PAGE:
Lobsters Stuffed With Tacos

A Hero's Journey Through Science Fiction

Archive for the category “Toys”

Toy Story. (But Not The Movie. A Story About A Toy…Story.)

“It also seems to me that he was a pretty sophisticated toy for a pre-digital age, since he exhibited “behavior” of a sort, and responded to stimuli—or to one stimulus, I should say, and only if you actually hit him at the right spot on the tail. (And never, not once, did I ever make the dart actually stick to his tail, the way that kid did in the commercial.) But soon enough, entropy began to encroach upon the mighty Zor—just as it did on the real dinosaurs—as the ping pong balls went missing or got dinged up so that they wouldn’t fire or (in one case) got accidentally crushed underfoot in the heat of battle. And then his roar gave out, and he began to lurch more like a raucous drunk than a murderous carnivore, and finally his motor fried itself, and the light went out of Zor’s eyes forever. Well, to be honest, he never had a light in his eyes, but you know what I mean. I kept playing with the gun, though, even after the spring inside broke and it wouldn’t fire darts anymore, because it was so cool looking. (Hey, I was eight, alright?) I can still remember the feel of the grip in my hand.

The noble thing to do when he died would have been to bury him in the backyard, so that he could either join with the elements, or fossilize like his brethren and intrigue future paleontologists. I can’t actually remember what happened to him, but it’s possible he’s still in the attic of my parents’ house, along with the broken gun and three and a half ping pong balls, still waiting for me, still fighting mad.” — James Hynes, Cultwriter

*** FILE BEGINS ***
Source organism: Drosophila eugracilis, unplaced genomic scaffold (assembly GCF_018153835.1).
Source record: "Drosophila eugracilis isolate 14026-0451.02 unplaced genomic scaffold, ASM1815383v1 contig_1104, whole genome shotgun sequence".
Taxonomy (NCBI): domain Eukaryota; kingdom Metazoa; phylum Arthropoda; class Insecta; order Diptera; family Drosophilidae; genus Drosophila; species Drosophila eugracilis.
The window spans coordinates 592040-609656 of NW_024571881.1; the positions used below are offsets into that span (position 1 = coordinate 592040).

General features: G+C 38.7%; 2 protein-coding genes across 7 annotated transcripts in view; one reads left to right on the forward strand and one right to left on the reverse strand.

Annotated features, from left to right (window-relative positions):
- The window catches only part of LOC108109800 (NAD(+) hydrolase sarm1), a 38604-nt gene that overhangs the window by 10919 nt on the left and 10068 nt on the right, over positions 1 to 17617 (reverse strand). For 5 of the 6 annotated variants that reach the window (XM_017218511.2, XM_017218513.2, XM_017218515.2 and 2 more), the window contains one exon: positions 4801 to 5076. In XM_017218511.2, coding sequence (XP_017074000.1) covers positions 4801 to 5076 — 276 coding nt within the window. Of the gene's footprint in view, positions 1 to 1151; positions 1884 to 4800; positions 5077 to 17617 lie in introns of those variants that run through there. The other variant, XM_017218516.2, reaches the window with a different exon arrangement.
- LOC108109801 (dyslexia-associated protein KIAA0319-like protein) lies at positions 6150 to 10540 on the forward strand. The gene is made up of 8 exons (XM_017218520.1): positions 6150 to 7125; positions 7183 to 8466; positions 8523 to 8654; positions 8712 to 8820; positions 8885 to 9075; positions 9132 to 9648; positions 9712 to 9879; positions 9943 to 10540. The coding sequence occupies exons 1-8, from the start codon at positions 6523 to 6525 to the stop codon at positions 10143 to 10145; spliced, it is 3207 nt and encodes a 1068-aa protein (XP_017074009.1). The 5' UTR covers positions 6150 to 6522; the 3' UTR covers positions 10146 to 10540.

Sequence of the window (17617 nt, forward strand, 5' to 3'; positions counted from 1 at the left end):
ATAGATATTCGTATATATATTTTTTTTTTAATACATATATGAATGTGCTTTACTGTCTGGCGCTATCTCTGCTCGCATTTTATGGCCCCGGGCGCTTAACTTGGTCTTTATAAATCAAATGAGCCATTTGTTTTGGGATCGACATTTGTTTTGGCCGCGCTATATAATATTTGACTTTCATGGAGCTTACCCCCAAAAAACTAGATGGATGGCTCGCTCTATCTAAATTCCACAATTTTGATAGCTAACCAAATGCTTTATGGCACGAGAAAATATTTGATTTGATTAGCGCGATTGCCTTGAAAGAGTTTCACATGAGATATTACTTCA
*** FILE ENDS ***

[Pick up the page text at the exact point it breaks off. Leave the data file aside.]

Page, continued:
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When Toy Makers Had No Timidity…

“The premise of the toy was that the cubes were actually monsters, which were hibernating in the Starburst-like forms, waiting to be unleashed by the mad scientist (the child). The cubes were placed inside the see-through plastic chamber, where they were heated; and the cubes, consisting of ‘memory plastic,’ would revert to their original shapes – a variety of weird-looking monsters and dinosaurs. They could be removed from the heat (using the tongs) and, after cooling, could be played with normally, as little plastic figures.

If they misbehaved, the child could turn them back into cubes by reheating them in the chamber (remember to use the tongs!), and then placing them inside a small metal chamber in the toy’s base, where a hand-cranked vice would take the now-softened monsters and squish them back into cube form – complete with the Mattel logo on one side.”

— T. Frye, Pop-Cult.com

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